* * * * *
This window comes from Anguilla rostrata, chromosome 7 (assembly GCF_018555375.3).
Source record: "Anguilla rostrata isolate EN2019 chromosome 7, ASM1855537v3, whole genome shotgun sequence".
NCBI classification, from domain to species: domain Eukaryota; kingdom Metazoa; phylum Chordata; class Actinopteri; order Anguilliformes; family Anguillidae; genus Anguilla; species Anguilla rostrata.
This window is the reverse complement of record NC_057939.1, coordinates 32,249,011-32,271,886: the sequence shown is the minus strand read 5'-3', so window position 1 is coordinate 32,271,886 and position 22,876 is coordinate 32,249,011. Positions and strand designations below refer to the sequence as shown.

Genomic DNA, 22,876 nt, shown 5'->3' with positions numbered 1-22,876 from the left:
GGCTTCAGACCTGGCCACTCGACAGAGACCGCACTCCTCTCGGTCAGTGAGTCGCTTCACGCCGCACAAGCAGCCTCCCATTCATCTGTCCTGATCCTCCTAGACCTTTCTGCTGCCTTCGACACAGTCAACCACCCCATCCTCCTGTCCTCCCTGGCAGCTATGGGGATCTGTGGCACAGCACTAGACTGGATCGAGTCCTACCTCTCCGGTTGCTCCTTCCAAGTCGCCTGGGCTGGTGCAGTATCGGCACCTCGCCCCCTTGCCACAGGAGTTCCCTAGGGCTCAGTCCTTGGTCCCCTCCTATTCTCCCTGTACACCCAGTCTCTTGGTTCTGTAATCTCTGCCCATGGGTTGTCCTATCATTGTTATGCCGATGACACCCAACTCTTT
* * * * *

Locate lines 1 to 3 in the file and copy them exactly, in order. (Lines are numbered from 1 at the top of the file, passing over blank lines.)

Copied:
This window comes from Anguilla rostrata, chromosome 7 (assembly GCF_018555375.3).
Source record: "Anguilla rostrata isolate EN2019 chromosome 7, ASM1855537v3, whole genome shotgun sequence".
NCBI classification, from domain to species: domain Eukaryota; kingdom Metazoa; phylum Chordata; class Actinopteri; order Anguilliformes; family Anguillidae; genus Anguilla; species Anguilla rostrata.